It isn’t news that SUVs lose value quickly. Most people know by now that you can expect a vehicle to be worth half its original value after three years and only a third of its original value after five years. That’s not a hard-and-fast rule though, and the truth is, some SUVs depreciate faster than others. Even if you have to pay a little more in the beginning, it’s often worth it to buy one that will hold its resale value better so you don’t lose as much when you sell it.
In an effort to highlight the cars that do the best to retain their value, Edmunds compiles lists of the vehicles that are projected to retain more of their value than the competition in the next five years. So which SUV should you get if you’re looking to buy the one that will best retain its value? Here are eight segments and their winners.
Compact Crossover SUV: Honda CR-V
When you start with a reputation for reliability, you’re on the right track for strong resale value. Honda’s reputation with the CR-V has been stellar over the years, and while it might not be the most exciting vehicle on the market, CUVs don’t need to be exciting so much as they need to be comfortable and easy to drive. With a recent redesign and the Civic platform underneath, the CR-V nails both of those requirements.
Entry Luxury SUV: Acura RDX
Acura gets a lot of grief from enthusiasts for losing its edge, and to an extent, they have a point. If there’s one area where Acura still nails it, though, it’s crossover SUVs. Take everything that’s great about the Honda CR-V, then refine it and move it upscale, and you have the Acura RDX. It’s reliable, comfortable, enjoyable to sit in, and because of that, it holds its value well.
Large Crossover SUV: GMC Acadia
You might be surprised to see the GMC Acadia on this list, but you probably should’t be. General Motors has a lot of experience building SUVs, and while the Acadia might not be quite as nice as its big brother the Yukon, it will still get the job done. There are other large crossovers that are more modern and better-built, but if resale value is your concern, you can’t beat the GMC Acadia.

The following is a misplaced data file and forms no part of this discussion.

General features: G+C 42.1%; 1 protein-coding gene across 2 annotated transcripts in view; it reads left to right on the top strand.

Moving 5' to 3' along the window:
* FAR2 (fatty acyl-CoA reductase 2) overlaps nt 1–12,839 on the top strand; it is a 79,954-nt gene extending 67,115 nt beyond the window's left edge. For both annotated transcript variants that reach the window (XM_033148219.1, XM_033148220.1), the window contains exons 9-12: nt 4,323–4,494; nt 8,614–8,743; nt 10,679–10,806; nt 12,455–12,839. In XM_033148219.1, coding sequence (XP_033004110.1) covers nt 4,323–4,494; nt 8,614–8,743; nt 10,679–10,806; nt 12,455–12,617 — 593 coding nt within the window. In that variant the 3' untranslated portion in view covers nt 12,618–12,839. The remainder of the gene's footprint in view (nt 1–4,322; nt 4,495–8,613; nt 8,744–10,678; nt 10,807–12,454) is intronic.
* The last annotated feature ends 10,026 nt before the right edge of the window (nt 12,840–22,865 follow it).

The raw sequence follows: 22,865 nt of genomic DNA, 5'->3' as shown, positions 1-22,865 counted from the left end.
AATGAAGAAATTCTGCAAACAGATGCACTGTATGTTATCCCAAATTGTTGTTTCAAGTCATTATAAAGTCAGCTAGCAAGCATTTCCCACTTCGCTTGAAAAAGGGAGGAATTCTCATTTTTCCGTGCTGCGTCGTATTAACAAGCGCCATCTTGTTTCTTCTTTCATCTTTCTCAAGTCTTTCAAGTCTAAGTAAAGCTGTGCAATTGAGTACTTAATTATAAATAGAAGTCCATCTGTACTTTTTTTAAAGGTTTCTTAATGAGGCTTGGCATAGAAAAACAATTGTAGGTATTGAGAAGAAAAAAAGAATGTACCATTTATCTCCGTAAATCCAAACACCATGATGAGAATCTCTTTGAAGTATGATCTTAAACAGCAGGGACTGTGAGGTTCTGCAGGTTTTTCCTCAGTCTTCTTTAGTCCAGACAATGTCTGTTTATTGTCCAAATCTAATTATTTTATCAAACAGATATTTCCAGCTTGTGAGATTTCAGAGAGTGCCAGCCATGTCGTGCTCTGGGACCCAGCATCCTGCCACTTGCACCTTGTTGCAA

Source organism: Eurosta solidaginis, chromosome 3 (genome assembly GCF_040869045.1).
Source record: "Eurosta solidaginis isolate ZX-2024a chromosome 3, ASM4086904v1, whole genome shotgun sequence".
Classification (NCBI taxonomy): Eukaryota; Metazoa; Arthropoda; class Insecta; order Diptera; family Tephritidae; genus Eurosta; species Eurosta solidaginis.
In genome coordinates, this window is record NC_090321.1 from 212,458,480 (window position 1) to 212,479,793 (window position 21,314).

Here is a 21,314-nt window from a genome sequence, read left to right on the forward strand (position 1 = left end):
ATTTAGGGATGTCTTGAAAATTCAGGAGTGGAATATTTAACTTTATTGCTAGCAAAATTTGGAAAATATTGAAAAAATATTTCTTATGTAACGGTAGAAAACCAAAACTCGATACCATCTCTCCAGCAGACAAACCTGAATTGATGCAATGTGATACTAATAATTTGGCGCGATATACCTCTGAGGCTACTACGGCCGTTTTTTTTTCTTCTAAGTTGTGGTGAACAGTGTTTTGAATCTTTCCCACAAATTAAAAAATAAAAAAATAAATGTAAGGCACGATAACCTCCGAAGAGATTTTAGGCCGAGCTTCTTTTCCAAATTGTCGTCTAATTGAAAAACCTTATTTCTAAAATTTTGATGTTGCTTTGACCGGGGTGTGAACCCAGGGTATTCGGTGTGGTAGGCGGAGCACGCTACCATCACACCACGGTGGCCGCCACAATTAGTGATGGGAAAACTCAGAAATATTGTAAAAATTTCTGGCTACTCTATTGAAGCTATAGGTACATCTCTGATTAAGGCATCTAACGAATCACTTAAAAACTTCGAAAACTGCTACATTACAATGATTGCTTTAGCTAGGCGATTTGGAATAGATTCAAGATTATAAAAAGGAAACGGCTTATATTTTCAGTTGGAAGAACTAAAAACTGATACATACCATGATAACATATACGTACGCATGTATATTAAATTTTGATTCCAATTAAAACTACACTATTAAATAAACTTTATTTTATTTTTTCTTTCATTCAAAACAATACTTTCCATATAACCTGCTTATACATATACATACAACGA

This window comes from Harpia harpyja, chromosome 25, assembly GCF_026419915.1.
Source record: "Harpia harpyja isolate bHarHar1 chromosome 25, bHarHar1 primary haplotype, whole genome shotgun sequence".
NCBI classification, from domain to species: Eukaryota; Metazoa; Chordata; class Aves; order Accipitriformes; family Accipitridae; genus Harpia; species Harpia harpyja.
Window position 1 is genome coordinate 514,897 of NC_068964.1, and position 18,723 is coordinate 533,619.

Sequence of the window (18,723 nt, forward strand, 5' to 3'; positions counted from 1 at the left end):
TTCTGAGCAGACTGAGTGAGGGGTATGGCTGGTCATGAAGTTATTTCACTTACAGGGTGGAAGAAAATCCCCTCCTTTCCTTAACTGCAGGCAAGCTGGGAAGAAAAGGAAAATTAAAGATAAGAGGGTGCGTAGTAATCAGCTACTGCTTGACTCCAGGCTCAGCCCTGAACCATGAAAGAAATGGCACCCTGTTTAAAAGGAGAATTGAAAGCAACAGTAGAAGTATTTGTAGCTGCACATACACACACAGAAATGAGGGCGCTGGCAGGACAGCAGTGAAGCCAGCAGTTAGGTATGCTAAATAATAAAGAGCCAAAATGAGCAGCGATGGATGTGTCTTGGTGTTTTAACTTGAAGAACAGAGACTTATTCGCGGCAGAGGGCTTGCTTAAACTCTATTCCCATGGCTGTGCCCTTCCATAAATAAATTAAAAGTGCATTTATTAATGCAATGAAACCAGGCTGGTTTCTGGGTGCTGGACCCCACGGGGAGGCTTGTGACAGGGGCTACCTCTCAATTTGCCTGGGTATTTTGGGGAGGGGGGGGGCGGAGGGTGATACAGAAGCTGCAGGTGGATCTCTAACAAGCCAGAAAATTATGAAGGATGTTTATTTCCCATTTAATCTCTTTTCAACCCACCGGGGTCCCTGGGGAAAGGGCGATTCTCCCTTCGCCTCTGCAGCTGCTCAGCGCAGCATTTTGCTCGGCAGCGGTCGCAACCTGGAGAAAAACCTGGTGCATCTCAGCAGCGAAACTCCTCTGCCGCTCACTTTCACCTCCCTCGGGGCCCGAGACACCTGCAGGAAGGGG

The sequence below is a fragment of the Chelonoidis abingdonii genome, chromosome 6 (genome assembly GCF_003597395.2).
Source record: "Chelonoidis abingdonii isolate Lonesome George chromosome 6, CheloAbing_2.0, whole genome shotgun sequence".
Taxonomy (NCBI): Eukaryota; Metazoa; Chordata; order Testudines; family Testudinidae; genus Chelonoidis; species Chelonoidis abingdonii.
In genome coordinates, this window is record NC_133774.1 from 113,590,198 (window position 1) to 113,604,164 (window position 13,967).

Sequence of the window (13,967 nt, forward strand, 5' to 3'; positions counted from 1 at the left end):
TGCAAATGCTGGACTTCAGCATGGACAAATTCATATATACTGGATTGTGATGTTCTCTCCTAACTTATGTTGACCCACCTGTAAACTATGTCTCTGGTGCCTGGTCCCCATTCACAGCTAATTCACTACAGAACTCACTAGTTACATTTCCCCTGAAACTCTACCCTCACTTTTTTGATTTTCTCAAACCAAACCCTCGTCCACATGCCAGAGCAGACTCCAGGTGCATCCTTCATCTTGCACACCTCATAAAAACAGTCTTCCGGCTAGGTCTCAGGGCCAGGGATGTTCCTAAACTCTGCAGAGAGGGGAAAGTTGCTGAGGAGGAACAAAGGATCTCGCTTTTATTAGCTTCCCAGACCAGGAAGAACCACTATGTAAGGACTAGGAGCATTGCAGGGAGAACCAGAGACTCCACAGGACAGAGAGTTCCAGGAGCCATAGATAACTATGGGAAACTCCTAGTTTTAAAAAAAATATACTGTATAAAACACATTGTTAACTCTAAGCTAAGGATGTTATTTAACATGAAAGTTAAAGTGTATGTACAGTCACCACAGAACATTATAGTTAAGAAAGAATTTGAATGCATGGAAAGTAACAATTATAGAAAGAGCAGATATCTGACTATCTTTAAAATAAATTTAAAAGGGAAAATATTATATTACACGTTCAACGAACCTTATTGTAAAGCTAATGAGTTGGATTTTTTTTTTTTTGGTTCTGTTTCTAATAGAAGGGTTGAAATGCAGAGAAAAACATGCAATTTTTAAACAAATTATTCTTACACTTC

Large Traditional SUV: GMC Yukon
The GMC Yukon is certainly large, and if you get the Yukon XL, it’s even larger. In Denali trim, it’s way more luxurious than you would expect, and the sound of its exhaust is absolutely intoxicating. You’ll pay a pretty penny for the privilege to own one, but buyers like them enough that you’ll also end up losing less money in five years than you will on any of the Yukon’s competitors.
Midrange Luxury SUV: Lexus GX 460
The Lexus GX 460 isn’t the best-looking midsize luxury SUV, but the interior is extremely well-appointed, and it also has the advantage of being made by Lexus, so you know it will be reliable. You probably won’t ever take a Lexus SUV off-road, but if you happened to do so, you’d find that the GX 460 is also surprisingly capable in the dirt. In five years, it will also hold its value better than its competitors.
Midsize Crossover SUV: Toyota Highlander
The Terry Crews commercials for the Toyota Highlander with the Muppets might make it hard for you to take the Toyota Highlander seriously, but if resale value is what you’re concerned with, you shouldn’t make that mistake. It’s reliable and roomy, but its biggest strength might be the amount of storage you find inside. For families traveling with lots of kids, that’s a strength worth paying extra for.
Midsize Traditional SUV: Jeep Wrangler
The Jeep Wrangler may as well be in a class of its own thanks to its off-road focus and general disregard for civility or road manners. Despite not being very good on-road, you can’t beat a Wrangler once the pavement ends, and over the years, it’s built a rabid fan base. Wrangler fans are generally only interested in owning a Wrangler, pushing the resale value much higher than other similarly-sized SUVs.
Premium Luxury SUV: Mercedes-Benz G-Class
The Mercedes-Benz G-Class is far from a modern SUV, but that’s part of its charm. It’s old school and a bit primitive, giving it a distinct presence that you don’t see on the road much anymore. A few choices of big, powerful engines and a leather interior dress the G-Class up nice enough to partly hide its farm truck roots, but it’s still far from the most civilized luxury SUV on the market. Buyers don’t care, though, and they’re willing to pay big bucks for a used one.